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Azerbaycan Saytlari

 »  Home  »  Endodontic Articles 1  »  A comparative study of root canal preparation using ProFile .04 and Lightspeed rotary Ni–Ti instruments
A comparative study of root canal preparation using ProFile .04 and Lightspeed rotary Ni–Ti instruments
Discussion.



In the majority of studies dealing with automated root canal preparation only two or three parameters of automated preparation are investigated. This study presents data on every aspect that is important for a definite conclusion on the clinical usefulness of a rotary device: root canal cleanliness, straightening of root canal curvature, working safety, and working time. Since this is part of a series of investigations on different rotary Ni–Ti instruments, a comparison of all major Ni–Ti systems will be possible. A similar series of investigations on rotary Ni–Ti systems has been undertaken previously (Thompson & Dummer 1997a,b,c,d, 1998a,b, 2000a,b, Bryant et al . 1998a,b) using simulated root canals in resin blocks with different kinds of curvatures that allowed standardization of the experimental model. In the present investigation root canal preparation was performed in extracted teeth. Although the morphology of the root canals probably shows large variations, this seems to be the only way to evaluate the cleaning ability of a preparation technique, as in plastic blocks only canal blockage with resin debris may be studied.

Straightening of curved canals.
Several studies, meanwhile, have confirmed the ability of rotary Ni–Ti files to maintain original root canal curvature even in severely curved canals (Glosson et al . 1995, Knowles et al . 1996, Short et al . 1997, Thompson & Dummer 1997a,b,c,d, 1998a,b, 2000a,b, Bryant et al . 1998a,b, Schäfer & Fritzenschaft 1999, Hülsmann 2000, Hülsmann et al . 2001).
The ability of Profile .04 instruments to prepare curved root canals has been reported in several studies. Schäfer & Fritzenschaft (1999) prepared simulated root canals with root canal curvatures of 28 and 35 with the Profile .04/.06 system and HERO 642 instruments. HERO 642 showed a better centring ability with only few minor deviations from the original curvature. Conversely, Frick et al . (1997), in root canals in extracted teeth with curvatures of 30 and more, could show no difference between ProFile and Quantec with only minimal straightening and a clear superiority compared to hand instrumentation, whereas Kosa et al . (1998) reported on more apical straightening with Quantec files compared to ProFile instruments. In the investigation of Thompson & Dummer (1997b) only minimal straightening of severely curved canals could be detected, the mean apical transportation was 0.01–0.016 mm.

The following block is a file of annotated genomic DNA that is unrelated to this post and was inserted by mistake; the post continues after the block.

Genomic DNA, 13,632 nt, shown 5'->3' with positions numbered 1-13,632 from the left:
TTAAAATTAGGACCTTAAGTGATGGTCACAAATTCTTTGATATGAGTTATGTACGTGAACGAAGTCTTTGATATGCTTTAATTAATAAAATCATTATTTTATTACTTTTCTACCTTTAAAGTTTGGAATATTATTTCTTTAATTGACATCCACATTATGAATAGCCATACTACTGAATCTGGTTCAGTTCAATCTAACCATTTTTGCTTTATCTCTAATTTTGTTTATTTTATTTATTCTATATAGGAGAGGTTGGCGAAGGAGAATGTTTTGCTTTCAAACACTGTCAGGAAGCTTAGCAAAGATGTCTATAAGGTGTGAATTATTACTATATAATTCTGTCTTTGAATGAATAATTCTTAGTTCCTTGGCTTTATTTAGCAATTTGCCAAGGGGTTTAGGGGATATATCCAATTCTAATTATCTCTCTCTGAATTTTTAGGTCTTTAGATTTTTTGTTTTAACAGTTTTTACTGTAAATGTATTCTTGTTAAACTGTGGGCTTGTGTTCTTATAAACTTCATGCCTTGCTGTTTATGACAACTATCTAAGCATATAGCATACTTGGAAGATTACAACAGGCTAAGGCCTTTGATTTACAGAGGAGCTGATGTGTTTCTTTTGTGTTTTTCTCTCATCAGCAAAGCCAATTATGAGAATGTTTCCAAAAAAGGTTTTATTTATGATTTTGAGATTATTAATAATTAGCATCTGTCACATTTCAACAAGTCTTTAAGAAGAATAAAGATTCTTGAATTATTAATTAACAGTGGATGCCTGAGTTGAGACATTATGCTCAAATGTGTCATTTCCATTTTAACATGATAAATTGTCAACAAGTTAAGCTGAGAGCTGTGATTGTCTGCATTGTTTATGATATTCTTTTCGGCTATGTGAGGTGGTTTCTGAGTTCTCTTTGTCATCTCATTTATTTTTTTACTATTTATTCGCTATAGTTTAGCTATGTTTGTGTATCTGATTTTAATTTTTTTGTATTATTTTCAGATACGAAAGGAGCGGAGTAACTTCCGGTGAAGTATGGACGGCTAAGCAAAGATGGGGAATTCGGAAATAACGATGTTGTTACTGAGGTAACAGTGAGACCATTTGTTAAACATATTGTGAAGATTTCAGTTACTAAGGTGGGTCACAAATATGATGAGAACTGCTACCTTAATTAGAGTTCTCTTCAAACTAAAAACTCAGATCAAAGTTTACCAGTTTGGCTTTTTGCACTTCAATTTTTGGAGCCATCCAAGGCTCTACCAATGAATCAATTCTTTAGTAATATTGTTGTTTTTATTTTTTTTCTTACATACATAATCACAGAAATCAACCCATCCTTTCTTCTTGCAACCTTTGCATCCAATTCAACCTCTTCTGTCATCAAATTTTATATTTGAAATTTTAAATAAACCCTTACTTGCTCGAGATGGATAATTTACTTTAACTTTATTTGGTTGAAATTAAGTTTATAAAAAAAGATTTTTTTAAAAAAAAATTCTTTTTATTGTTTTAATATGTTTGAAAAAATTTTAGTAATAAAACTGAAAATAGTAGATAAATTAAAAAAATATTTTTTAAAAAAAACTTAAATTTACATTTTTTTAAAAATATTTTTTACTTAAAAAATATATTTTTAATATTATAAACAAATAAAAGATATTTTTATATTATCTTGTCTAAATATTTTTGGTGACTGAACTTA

The excellent maintenance of root canal curvature by Lightspeed preparation also has been reported by several studies (Glosson et al . 1995, Knowles et al . 1996, Tharuni et al . 1996, Barbakow & Lutz 1997, Thompson & Dummer 1997c,d, Shadid et al . 1998). Thompson & Dummer (1997d) described a mean apical transportation of 0.06 mm using Lightspeed instruments. The increased flexibility of the Ni–Ti files and the safety tips with rounded transition angles is discussed as the main factor for the superior shaping ability of both systems investigated in this study. Interestingly, the preparation technique – step-back for Lightspeed and step-down for ProFile – seems to have no measurable influence on the degree of straightening, whereas in studies on stainless steel instruments the step-down-techniques proved to be clearly superior in terms of apical cleanliness, apically extruded debris and straightening (Ruiz-Hubard et al . 1987, Murgel et al . 1991, Luiten et al . 1995, Al Omari & Dummer 1995).
The comparison of the pre- and postoperative photographs of root canal cross-sections enables the evaluation of the most important requirements of root canal preparation, that is, the prepared canal completely includes the original canal and no unprepared areas are left. Bramante et al . (1987) were the first to develop a method for the evaluation of changes in root canal diameter. Using a modification of their method, pre- and postinstrumentation photographs of the root canal diameter may be superimposed and deviations between the two root canal outlines can be measured.
The results for postoperative cross-sections in the present study did not differ significantly for both systems investigated, which is in accordance with the study of Short et al . (1997). Nevertheless, both systems were not able to prepare all parts of the root canal system and left areas of uninstrumented canal wall. Superimposition of photographs of the pre- and postinstrumentation crosssectional form of the root canals showed that Lightspeed removed more dentine and left significantly less uninstrumented canal wall areas than Profile .04 in the coronal part of the root canal, whereas in the middle and apical parts of the root/canal no differences could be found. This probably is largely due to the use of size 70 Lightspeed instruments in the step-back phase of the preparation.

Cleaning ability.
Most studies on Ni–Ti instrumentation in the last few years have focused on centring ability, maintenance of root canal curvature, or working safety of these new rotary systems; little information is available on their cleaning ability.